Ginataang Dilis with taro leaves (Anchovies in Coconut Milk)

Ginataang Dilis with taro leaves (Anchovies in Coconut Milk)

Ginataang Dilis with taro leaves
Ginataang Dilis with taro leaves (Anchovies in Coconut Milk)
Ingredients
½ kilo fresh small anchovies (dilis)
1½ cups grated young coconut
1 medium sized onion, minced
1/2 tsp. MSG or vetsin (optional)
3 cloves minced garlic
1 Tbsp. ginger, minced
3 to 4 green finger chili pepper (siling haba)
2 Tbsp. salt
5 to 6 large wilted taro root leaves or gabi leaves
1 cup thick coconut milk (1st extract)
1 cup thin coconut milk (2nd extract)

Instructions
*How to cook Ginataang Dilis with taro leaves
*Cut off dilis head. Wash and drain.
Combine dilis, grated young coconut, onion, garlic, ginger and *green pepper (mince or slice pepper if you want it a hot and spicy dish).
*Season with salt and MSG.( optional )
Wrap 2-3 tablespoons mixture in taro leaves. Form into squares or rectangles.
Tie with a string.
*Arrange wrapped mixture in a pan, pour in thin coconut milk.
*Cover and let boil for a while then lower heat and simmer until cream is reduced into half.
*Add the thick coconut milk. Simmer again until thickens and oil comes out.
Then, it is ready to serve with rice.

Health benefits of Taro

Taro or dasheen corms possess more calories than potatoes. 100 grams of root provides 112 calories. Their calorie value chiefly comes from complex carbohydrates, amylose and amylopectin. Nonetheless, the roots are very low in fats and protein than in cereals and pulses. Their protein levels can be comparable to that of other tropical food sources like yam, cassava, potato, plantain, etc.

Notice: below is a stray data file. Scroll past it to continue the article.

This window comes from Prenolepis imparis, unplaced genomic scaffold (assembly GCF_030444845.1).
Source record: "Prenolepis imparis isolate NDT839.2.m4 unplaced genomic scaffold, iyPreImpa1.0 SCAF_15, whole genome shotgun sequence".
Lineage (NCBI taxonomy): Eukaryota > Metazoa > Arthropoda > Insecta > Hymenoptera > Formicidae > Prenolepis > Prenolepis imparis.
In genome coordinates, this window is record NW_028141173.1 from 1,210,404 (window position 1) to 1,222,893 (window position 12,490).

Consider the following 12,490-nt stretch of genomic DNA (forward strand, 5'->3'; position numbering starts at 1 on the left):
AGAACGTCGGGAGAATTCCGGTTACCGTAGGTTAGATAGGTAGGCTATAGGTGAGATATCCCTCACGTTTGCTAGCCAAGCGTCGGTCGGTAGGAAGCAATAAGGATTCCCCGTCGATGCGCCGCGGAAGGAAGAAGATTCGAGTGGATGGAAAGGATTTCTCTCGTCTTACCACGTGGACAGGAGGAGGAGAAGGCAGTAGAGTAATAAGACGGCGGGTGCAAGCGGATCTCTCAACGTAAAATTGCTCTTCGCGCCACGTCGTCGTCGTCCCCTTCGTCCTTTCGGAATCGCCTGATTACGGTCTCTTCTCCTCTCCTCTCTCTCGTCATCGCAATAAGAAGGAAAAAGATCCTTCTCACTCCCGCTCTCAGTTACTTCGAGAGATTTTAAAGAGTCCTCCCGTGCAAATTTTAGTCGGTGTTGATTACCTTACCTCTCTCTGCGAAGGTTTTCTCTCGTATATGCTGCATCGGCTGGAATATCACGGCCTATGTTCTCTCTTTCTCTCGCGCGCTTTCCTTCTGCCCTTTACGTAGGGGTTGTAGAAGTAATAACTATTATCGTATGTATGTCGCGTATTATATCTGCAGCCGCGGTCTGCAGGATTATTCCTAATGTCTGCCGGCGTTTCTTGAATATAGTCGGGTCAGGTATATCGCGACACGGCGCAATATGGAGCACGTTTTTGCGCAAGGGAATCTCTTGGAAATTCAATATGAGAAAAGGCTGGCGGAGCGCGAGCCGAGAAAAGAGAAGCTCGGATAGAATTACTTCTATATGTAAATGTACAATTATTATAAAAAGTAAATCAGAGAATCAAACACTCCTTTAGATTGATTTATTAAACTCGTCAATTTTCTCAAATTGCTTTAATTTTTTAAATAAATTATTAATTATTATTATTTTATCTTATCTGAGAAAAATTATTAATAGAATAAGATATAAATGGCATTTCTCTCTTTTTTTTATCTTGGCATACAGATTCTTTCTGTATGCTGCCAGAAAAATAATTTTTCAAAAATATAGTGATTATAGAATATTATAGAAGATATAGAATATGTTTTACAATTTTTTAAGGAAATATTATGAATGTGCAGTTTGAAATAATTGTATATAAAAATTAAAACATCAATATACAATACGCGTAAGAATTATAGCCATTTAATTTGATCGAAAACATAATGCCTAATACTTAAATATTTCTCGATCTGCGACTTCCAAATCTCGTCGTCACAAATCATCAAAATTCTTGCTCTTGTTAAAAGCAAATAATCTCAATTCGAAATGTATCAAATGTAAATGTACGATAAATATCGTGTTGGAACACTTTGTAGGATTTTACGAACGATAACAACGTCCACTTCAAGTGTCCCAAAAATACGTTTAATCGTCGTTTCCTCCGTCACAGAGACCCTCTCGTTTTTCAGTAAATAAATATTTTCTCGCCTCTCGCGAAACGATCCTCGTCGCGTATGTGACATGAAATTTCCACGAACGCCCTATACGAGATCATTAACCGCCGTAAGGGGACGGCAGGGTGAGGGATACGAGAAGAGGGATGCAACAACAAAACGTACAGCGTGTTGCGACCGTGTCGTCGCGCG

The corms, however, are free from gluten protein. They carry high-quality phyto-nutrition profile comprising of dietary fiber, and antioxidants in addition to moderate proportions of minerals, and vitamins.

Taro is one of the finest sources dietary fibers; 100 g flesh provides 4.1 g or 11% of daily-requirement of dietary fiber. Together with slow digesting complex carbohydrates, moderate amounts of fiber in the food help gradual rise in blood sugar levels.

Yellow-fleshed roots and young, tender leaves have significant levels of phenolic flavonoid pigment antioxidants such as ß-carotenes, and cryptoxanthin along with vitamin A. 100 g fresh taro leaves provide 4825 IU or 161% of RDA of vitamin A. Altogether, these compounds are required for maintaining healthy mucus membranes, skin and vision. Consumption of natural foods rich in flavonoids helps protect from lung and oral cavity cancers.

It also contains good levels of some of the valuable B-complex group of vitamins such as pyridoxine (vitamin B-6), folates, riboflavin, pantothenic acid, and thiamin.

Further, the corms provide healthy amounts of some of important minerals like zinc, magnesium, copper, iron, and manganese. In addition, the root has very good amounts of potassium. Potassium is an important component of cell and body fluids that help regulate heart rate and blood pressure.

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